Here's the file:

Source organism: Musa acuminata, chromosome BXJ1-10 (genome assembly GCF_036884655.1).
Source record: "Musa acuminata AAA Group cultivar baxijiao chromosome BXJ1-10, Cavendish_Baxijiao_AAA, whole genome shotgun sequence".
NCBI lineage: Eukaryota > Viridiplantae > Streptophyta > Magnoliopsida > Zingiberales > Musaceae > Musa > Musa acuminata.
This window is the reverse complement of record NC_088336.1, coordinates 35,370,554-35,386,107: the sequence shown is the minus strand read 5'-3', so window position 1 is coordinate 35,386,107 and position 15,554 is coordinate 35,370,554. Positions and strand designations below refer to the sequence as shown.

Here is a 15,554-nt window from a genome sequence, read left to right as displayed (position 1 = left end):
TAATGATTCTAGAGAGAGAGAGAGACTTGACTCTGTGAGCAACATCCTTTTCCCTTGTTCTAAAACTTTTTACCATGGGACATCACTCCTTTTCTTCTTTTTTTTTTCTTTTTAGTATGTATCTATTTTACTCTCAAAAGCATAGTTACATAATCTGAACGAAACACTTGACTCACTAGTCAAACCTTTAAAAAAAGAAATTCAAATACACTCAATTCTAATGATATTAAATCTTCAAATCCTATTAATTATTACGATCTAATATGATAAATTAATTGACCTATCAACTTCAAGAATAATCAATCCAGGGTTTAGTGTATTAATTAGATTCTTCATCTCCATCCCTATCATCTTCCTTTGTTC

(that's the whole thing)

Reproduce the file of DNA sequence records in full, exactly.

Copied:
Source organism: Musa acuminata, chromosome BXJ1-10 (genome assembly GCF_036884655.1).
Source record: "Musa acuminata AAA Group cultivar baxijiao chromosome BXJ1-10, Cavendish_Baxijiao_AAA, whole genome shotgun sequence".
NCBI lineage: Eukaryota > Viridiplantae > Streptophyta > Magnoliopsida > Zingiberales > Musaceae > Musa > Musa acuminata.
This window is the reverse complement of record NC_088336.1, coordinates 35,370,554-35,386,107: the sequence shown is the minus strand read 5'-3', so window position 1 is coordinate 35,386,107 and position 15,554 is coordinate 35,370,554. Positions and strand designations below refer to the sequence as shown.

Here is a 15,554-nt window from a genome sequence, read left to right as displayed (position 1 = left end):
TAATGATTCTAGAGAGAGAGAGAGACTTGACTCTGTGAGCAACATCCTTTTCCCTTGTTCTAAAACTTTTTACCATGGGACATCACTCCTTTTCTTCTTTTTTTTTTCTTTTTAGTATGTATCTATTTTACTCTCAAAAGCATAGTTACATAATCTGAACGAAACACTTGACTCACTAGTCAAACCTTTAAAAAAAGAAATTCAAATACACTCAATTCTAATGATATTAAATCTTCAAATCCTATTAATTATTACGATCTAATATGATAAATTAATTGACCTATCAACTTCAAGAATAATCAATCCAGGGTTTAGTGTATTAATTAGATTCTTCATCTCCATCCCTATCATCTTCCTTTGTTC